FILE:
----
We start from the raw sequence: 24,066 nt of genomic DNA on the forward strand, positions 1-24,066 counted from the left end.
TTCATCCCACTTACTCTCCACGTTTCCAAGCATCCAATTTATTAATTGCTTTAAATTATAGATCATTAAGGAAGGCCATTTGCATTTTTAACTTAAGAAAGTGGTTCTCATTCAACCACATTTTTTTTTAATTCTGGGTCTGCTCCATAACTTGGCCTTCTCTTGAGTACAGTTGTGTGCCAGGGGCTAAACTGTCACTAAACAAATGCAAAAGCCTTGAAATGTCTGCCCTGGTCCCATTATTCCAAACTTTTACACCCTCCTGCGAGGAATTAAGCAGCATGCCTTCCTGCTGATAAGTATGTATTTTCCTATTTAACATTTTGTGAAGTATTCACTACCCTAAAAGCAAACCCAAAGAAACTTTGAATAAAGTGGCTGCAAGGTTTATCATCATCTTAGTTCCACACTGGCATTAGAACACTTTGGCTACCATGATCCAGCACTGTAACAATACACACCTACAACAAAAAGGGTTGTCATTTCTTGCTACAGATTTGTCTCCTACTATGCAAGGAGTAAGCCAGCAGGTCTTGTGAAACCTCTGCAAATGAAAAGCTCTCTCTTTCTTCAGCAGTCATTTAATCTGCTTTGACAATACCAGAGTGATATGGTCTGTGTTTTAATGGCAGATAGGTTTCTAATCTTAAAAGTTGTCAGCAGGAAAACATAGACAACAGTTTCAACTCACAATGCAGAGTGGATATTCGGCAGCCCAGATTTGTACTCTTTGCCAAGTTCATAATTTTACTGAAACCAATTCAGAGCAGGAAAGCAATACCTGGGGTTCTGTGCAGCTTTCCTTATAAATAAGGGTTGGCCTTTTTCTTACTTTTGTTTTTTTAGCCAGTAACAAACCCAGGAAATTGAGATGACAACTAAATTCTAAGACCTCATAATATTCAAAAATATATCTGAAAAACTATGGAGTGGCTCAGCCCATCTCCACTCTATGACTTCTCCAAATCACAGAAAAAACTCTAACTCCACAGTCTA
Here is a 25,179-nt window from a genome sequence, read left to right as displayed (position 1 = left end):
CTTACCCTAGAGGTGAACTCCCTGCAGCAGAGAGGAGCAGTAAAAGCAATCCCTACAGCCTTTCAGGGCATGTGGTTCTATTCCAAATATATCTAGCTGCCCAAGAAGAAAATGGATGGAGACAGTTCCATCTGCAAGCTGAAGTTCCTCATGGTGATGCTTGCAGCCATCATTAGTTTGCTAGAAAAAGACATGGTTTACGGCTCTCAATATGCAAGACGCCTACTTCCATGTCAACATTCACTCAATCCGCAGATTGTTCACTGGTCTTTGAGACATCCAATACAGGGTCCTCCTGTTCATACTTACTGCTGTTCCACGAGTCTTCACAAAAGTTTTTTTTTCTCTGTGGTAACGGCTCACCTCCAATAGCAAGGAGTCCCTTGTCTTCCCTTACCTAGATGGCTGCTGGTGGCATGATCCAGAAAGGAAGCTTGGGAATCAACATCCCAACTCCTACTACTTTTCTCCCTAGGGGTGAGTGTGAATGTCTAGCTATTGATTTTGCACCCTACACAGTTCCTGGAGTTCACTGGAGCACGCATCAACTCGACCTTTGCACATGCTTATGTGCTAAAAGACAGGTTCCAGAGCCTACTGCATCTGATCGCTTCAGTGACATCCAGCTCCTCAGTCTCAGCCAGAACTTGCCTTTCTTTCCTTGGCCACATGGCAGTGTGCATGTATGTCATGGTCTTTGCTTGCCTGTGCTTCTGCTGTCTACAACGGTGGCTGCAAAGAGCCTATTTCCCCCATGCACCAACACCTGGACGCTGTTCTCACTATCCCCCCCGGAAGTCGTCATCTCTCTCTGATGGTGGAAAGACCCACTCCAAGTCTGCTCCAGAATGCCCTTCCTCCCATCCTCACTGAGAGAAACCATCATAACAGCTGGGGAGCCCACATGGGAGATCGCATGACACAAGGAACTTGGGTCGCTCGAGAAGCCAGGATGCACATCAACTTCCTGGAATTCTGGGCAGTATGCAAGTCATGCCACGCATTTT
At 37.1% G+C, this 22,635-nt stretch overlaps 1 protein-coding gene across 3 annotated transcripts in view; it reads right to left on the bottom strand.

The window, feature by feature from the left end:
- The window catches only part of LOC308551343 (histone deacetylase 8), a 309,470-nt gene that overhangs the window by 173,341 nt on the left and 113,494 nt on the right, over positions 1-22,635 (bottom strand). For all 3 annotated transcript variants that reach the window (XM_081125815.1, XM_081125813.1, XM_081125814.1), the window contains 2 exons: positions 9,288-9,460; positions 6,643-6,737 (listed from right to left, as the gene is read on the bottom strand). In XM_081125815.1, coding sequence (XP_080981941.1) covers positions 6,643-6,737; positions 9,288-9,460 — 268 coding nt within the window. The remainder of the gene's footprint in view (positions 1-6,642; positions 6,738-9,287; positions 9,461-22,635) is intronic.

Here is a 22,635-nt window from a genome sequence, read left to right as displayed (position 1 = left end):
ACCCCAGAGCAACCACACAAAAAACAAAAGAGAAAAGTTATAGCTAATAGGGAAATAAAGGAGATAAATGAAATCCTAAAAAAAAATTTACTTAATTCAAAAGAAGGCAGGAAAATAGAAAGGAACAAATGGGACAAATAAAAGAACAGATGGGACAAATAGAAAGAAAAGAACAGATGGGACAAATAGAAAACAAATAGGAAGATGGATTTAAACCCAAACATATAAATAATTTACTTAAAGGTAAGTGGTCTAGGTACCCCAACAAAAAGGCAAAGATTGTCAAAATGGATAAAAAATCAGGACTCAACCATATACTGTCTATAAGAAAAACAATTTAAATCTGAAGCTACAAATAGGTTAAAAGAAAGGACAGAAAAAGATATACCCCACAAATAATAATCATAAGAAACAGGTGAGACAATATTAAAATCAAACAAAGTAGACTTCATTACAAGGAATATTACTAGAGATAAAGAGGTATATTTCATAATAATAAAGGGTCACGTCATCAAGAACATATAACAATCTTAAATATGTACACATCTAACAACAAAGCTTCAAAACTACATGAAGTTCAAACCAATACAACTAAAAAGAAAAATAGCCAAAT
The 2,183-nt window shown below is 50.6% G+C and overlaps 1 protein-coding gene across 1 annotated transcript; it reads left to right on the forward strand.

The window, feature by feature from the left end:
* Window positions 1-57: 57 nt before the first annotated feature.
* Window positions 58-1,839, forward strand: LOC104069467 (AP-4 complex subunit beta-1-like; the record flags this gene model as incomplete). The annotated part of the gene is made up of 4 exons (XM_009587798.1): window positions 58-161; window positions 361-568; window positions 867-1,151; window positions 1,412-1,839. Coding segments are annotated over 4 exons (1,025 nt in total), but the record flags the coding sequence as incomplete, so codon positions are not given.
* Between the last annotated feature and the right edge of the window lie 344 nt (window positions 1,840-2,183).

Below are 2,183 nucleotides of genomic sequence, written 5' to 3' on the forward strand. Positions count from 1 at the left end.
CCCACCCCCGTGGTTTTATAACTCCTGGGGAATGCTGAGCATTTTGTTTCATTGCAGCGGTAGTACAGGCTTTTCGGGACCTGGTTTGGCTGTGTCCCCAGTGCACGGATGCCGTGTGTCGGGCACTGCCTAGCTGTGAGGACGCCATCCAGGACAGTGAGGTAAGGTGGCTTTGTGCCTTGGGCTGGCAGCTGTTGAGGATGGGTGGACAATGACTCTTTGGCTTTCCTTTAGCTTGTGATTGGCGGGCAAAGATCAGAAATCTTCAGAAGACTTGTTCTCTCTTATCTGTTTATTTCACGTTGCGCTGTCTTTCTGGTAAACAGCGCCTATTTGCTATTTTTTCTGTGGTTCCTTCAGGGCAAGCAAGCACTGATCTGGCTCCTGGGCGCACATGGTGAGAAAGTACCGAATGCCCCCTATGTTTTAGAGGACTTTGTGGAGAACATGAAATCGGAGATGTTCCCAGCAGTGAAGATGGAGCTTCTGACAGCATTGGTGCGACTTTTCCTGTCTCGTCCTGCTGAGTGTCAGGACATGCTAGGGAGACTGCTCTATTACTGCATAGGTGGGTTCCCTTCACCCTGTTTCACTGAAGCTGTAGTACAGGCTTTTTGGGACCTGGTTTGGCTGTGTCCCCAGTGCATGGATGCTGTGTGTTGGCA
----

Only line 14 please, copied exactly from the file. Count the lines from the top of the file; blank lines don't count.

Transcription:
* Between the last annotated feature and the right edge of the window lie 344 nt (window positions 1,840-2,183).